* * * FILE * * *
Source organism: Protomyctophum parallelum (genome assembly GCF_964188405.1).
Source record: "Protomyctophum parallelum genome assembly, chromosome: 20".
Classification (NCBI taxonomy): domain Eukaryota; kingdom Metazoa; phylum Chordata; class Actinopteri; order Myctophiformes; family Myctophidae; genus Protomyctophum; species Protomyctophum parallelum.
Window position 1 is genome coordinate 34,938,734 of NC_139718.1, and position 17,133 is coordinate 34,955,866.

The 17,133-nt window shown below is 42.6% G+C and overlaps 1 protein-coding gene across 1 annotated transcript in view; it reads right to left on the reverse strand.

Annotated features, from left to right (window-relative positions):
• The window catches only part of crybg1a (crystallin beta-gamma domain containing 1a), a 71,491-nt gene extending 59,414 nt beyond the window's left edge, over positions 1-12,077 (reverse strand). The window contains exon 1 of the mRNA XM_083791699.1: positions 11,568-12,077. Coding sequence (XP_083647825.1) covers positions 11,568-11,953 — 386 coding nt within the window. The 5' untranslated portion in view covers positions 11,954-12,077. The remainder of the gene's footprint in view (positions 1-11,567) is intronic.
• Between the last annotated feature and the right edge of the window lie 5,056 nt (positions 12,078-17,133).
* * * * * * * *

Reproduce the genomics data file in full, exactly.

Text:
Source organism: Protomyctophum parallelum (genome assembly GCF_964188405.1).
Source record: "Protomyctophum parallelum genome assembly, chromosome: 20".
Classification (NCBI taxonomy): domain Eukaryota; kingdom Metazoa; phylum Chordata; class Actinopteri; order Myctophiformes; family Myctophidae; genus Protomyctophum; species Protomyctophum parallelum.
Window position 1 is genome coordinate 34,938,734 of NC_139718.1, and position 17,133 is coordinate 34,955,866.

The 17,133-nt window shown below is 42.6% G+C and overlaps 1 protein-coding gene across 1 annotated transcript in view; it reads right to left on the reverse strand.

Annotated features, from left to right (window-relative positions):
• The window catches only part of crybg1a (crystallin beta-gamma domain containing 1a), a 71,491-nt gene extending 59,414 nt beyond the window's left edge, over positions 1-12,077 (reverse strand). The window contains exon 1 of the mRNA XM_083791699.1: positions 11,568-12,077. Coding sequence (XP_083647825.1) covers positions 11,568-11,953 — 386 coding nt within the window. The 5' untranslated portion in view covers positions 11,954-12,077. The remainder of the gene's footprint in view (positions 1-11,567) is intronic.
• Between the last annotated feature and the right edge of the window lie 5,056 nt (positions 12,078-17,133).